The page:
RESEARCH TRIANGLE PARK – If Amazon is looking for lower-cost rates for office space, Raleigh-Durham rates as a very reasonable option among the major metropolitan areas being considered for the HQ2 project. Apple may have already decided cheaper rents is one reasons why it is reportedly nearing the selection of the Triangle for a new campus. Given the scale of the projects, the savings for each tech giant could be substantial when compared to other cities.

A review of office space costs per square foot data compiled by corporate real estate services firm Jones Lang LaSalle, or JLL, finds that the Raleigh-Durham market offers rates lower than all but four of the 19 U.S. metro areas being considered by Amazon. Costs also are vastly cheaper than what Amazon already faces in its home city of Seattle.

Average rates rose slightly in the second quarter to $25.23 from $24.61 in the first three months of the year. But those costs are well below the $38.26 average in Seattle, the $59.99 going rate in the Washington, D.C. area and well under Raleigh rival Austin, Texas, at $38.65.

“That’s what you call a competitive differentiator,” declared Charles Hayes, the former longtime CEO of the Research Triangle Regional Partnership, when told about the numbers. “That’s big dollars – huge!”

Lower office space costs adds to other strengths that the Triangle lures businesses with, including quality of life, education, lower taxes and quality of the region’s workforce.

“There are many reasons why we are in the final 20 for Amazon,” Hayes said.

JLL’s latest report points out that growth continues even as decisions about Amazon and Apple are still looming.

“Halfway through 2018, the Raleigh-Durham office market is showing no sign of slowing down,” JLL wrote.

Countering that current leasing advantage, however, is a very low vacancy rate. And rates will be going up, JLL predicted.

Yet offsetting that fact is in Raleigh-Durham more than 2.6 million square feet of new space is under construction. The building boom, which JLL says has been producing 1 million or more square feet a year in each of the last several years, is another good sign for the Triangle, according to Hayes, who has been involved in corporate recruiting for decades.

“The vacancy rate and the amount of construction are signs of the strength of the market,” Hayes said.

Cost of business savings

When one considers that Amazon is looking to occupy 8 million square feet of space over 10 years, dollars saved on leases add up to significant numbers very quickly.

Among the 19 metro HQ2 candidates in the US, only Columbus ($19.89), Indianapolis ($20.33), Pittsburgh ($24.04) and Atlanta ($24.46) come in lower.

Those rates are bargain basement to Los Angeles ($41.40), Chicago ($41.50), Denver ($41.61) and D.C.

So the math adds up to a Triangle advantage:

  • 8 million square feet in the Triangle at $25 (for rounding purposes) PSF equals $200 million a year
  • 8 million square feet in the D.C. area at $60 (for rounding purposes) PSF equals $480 million a year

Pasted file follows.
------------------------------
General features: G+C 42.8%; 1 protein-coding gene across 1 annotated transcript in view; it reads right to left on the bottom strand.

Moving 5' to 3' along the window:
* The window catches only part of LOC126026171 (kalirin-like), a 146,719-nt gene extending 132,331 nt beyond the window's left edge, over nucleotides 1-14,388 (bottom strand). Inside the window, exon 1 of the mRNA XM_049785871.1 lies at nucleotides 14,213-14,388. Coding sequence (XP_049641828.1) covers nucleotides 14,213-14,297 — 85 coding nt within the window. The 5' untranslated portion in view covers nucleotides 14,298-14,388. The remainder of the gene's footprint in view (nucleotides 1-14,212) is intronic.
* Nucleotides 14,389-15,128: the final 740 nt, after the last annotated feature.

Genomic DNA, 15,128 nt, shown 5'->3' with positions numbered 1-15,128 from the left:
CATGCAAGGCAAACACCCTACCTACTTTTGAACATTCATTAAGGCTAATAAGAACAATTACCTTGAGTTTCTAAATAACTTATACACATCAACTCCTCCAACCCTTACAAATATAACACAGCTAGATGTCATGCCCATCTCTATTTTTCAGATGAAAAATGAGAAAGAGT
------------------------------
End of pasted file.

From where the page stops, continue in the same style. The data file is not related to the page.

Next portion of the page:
When considering office space, businesses must factor that in as a “major cost of doing business,” Hayes said. “It’s pretty impactful.”

The reasonable office space costs are another advantage for the Triangle in the Amazon chase, others being No. 1 in lower local taxes, reasonable home costs and rents, and quality of life as documented in several recent studies.

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Yet the amount of available space is a disadvantage.

At 10 percent, the open space in Raleigh-Durham matches that of Seattle and is a percentage point less than D.C. It is substantially lower than Dallas (18.7 percent), Pittsburgh (17.6), Atlanta (17.5) and Indianapolis (17.4). Austin, Nashville, Philadelphia, Boston, Miami, Chicago and Los Angeles also have higher rates.

While Apple could very well announce a decision to build a new corporate campus in the Triangle at any moment, the timeline is a bit longer for HQ2. Amazon continues its site vetting process with a cut down from 20 finalists, including the Triangle, still weeks away and a final winner to be declared sometime later this year.

The crane business

JLL in its most recent report about Raleigh-Durham voiced considerable praise.

“As one crane comes down, another pops up,” JLL says – a point that Triangle residents can attest too, given the ever-changing “cranescape” in Downtown Raleigh, Durham and Raleigh’s North Hills.

“After 2017’s staggering 1.7 million square feet of deliveries, Raleigh-Durham’s development activity isn’t slowing down. With 2.6 million square feet now under development, 2018 is ramping up to be one of the market’s busiest years yet,” JLL says. “Since 2014, an average
of 1.0 million square feet has delivered each year. At this rate, RaleighDurham’s office inventory will exceed 50 million square feet by 2020.”

And tech is driving much of that growth, JLL notes.

The fact so much square footage is being built right certainly seems to demonstrate that the Triangle has the capacity to meet demand for the 1 million square feet or so a year HQ2 might require.

Real estate developer John Kane, whose Kane Realty is a force factor in Downtown Raleigh and North Hills, said when the Amazon process was announced that the Triangle could meet the demand for more office space.

When word get out about contracts, Kane said construction firms will load up and “head for the Triangle.”